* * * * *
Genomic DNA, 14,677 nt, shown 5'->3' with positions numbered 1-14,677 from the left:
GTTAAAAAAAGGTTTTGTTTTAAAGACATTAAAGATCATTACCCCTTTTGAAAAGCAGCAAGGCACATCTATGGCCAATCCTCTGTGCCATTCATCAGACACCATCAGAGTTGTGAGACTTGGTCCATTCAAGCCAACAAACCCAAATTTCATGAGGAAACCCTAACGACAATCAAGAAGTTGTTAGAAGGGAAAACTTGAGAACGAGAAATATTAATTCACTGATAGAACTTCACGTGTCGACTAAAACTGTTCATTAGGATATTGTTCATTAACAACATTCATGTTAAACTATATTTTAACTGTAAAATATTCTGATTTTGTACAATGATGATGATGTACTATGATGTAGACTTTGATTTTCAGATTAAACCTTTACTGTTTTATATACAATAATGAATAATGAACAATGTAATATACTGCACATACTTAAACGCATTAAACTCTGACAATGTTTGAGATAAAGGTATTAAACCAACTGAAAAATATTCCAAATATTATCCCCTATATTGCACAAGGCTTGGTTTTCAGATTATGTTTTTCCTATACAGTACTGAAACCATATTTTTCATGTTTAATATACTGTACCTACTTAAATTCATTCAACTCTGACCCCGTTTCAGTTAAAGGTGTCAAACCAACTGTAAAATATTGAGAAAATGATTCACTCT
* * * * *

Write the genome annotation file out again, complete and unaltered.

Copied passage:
Genomic DNA, 14,677 nt, shown 5'->3' with positions numbered 1-14,677 from the left:
GTTAAAAAAAGGTTTTGTTTTAAAGACATTAAAGATCATTACCCCTTTTGAAAAGCAGCAAGGCACATCTATGGCCAATCCTCTGTGCCATTCATCAGACACCATCAGAGTTGTGAGACTTGGTCCATTCAAGCCAACAAACCCAAATTTCATGAGGAAACCCTAACGACAATCAAGAAGTTGTTAGAAGGGAAAACTTGAGAACGAGAAATATTAATTCACTGATAGAACTTCACGTGTCGACTAAAACTGTTCATTAGGATATTGTTCATTAACAACATTCATGTTAAACTATATTTTAACTGTAAAATATTCTGATTTTGTACAATGATGATGATGTACTATGATGTAGACTTTGATTTTCAGATTAAACCTTTACTGTTTTATATACAATAATGAATAATGAACAATGTAATATACTGCACATACTTAAACGCATTAAACTCTGACAATGTTTGAGATAAAGGTATTAAACCAACTGAAAAATATTCCAAATATTATCCCCTATATTGCACAAGGCTTGGTTTTCAGATTATGTTTTTCCTATACAGTACTGAAACCATATTTTTCATGTTTAATATACTGTACCTACTTAAATTCATTCAACTCTGACCCCGTTTCAGTTAAAGGTGTCAAACCAACTGTAAAATATTGAGAAAATGATTCACTCT